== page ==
In Southern Scotland, United Kingdom
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A chapel once stood on this tranquil knoll, known locally as Chapel Knowe or Cockburn’s Wood. By 1603 the chapel was ruined: kirk records described it as ‘altogether down and equal with the earth.’ It is not clear whether the grave slab was ploughed up in a local field, or found within the chapel site, but it was pieced together and erected here in 1841.
The inscriptions on the slab seem to have been made at two separate times. The shield, cross and sword are probably from the 1300s. The words ‘Here lyes Perys [Piers] of Cokburne and his wife Marjory’ use a style of lettering popular in the 1500s.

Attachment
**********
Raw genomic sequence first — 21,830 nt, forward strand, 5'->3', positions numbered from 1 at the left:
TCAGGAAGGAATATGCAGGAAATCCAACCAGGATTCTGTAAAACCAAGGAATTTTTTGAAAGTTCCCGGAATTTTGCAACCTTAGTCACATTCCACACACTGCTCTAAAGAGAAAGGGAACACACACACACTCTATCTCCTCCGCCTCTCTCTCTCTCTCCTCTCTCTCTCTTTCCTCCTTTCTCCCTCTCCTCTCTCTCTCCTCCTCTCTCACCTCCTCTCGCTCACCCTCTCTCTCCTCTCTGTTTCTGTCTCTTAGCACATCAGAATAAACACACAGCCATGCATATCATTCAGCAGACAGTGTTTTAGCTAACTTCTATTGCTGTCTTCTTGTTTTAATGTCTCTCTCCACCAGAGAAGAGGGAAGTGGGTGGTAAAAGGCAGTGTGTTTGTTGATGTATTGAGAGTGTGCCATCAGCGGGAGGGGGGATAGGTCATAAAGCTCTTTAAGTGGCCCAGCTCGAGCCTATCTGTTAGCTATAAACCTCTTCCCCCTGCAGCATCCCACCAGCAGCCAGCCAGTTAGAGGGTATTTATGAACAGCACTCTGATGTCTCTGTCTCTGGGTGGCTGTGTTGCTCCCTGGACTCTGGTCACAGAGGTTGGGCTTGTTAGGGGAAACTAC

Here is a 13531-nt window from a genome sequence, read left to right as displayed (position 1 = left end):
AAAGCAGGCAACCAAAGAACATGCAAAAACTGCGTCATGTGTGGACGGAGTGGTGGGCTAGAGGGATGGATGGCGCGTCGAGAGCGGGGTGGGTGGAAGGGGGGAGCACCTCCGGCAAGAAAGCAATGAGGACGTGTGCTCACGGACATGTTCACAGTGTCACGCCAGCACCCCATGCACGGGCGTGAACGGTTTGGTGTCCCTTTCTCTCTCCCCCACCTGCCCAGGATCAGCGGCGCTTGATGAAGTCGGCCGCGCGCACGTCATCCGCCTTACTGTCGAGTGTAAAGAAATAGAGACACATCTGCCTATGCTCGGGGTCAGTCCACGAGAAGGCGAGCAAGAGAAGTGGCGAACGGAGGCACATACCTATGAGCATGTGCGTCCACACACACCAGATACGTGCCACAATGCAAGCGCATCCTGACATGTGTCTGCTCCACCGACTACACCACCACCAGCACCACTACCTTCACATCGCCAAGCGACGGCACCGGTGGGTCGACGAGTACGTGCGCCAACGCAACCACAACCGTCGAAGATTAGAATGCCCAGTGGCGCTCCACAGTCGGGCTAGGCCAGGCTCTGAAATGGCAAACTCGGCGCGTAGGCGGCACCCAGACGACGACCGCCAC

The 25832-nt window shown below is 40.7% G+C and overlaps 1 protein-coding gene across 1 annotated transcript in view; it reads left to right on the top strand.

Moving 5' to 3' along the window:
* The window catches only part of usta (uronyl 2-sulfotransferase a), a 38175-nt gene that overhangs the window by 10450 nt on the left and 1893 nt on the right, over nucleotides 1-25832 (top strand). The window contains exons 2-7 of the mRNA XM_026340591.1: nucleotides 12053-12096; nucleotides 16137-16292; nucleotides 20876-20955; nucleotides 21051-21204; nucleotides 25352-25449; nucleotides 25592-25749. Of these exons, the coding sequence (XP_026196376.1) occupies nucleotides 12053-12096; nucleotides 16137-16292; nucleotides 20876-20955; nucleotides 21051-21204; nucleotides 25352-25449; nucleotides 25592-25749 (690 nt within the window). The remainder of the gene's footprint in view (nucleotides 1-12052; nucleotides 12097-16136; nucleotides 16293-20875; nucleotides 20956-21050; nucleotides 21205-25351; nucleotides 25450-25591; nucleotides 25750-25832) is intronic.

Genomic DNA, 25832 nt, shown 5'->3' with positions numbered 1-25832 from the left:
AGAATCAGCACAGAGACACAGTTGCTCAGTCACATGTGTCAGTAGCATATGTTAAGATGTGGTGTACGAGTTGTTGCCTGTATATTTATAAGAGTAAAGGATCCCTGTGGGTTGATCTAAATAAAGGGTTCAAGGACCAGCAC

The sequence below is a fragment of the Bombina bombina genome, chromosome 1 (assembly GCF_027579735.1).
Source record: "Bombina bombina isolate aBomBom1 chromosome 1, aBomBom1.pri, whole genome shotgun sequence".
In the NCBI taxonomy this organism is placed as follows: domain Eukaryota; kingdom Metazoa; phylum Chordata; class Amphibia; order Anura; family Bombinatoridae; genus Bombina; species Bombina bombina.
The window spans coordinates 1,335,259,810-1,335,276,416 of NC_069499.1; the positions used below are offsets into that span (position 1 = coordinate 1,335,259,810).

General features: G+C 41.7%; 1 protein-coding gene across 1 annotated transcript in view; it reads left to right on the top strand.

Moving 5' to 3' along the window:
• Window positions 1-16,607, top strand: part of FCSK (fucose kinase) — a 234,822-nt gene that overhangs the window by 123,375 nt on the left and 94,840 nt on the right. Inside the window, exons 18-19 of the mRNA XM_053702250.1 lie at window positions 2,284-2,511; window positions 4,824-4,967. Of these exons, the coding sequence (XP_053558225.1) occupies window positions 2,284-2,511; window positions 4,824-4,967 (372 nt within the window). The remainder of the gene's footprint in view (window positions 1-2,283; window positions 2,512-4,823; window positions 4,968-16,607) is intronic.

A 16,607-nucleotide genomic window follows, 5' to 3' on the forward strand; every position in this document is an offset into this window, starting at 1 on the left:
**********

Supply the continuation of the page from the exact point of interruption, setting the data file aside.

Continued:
The Cockburns were lairds of Henderland from the mid 1300s. They were closely involved in the brutal reiving activities that plagued the Borders in the 1500s and 1600s: William Cockburn was executed by King James in 1530. There is a legend that he was hanged in his own doorway, but records show he was beheaded in Edinburgh. His story inspired the tragic ‘Border Widows Lament’, one of Sir Walter Scott’s Border Ballads.
The cache is a cylindrical container. Inside are the usual swaps, a log book and a pencil.
**Congratulations to murboy of being First to Find**
va gur urneg bs gur gerr
Last Updated: on 7/11/2017 7:01:03 AM Pacific Daylight Time (2:01 PM GMT)
Coordinates are in the WGS84 datum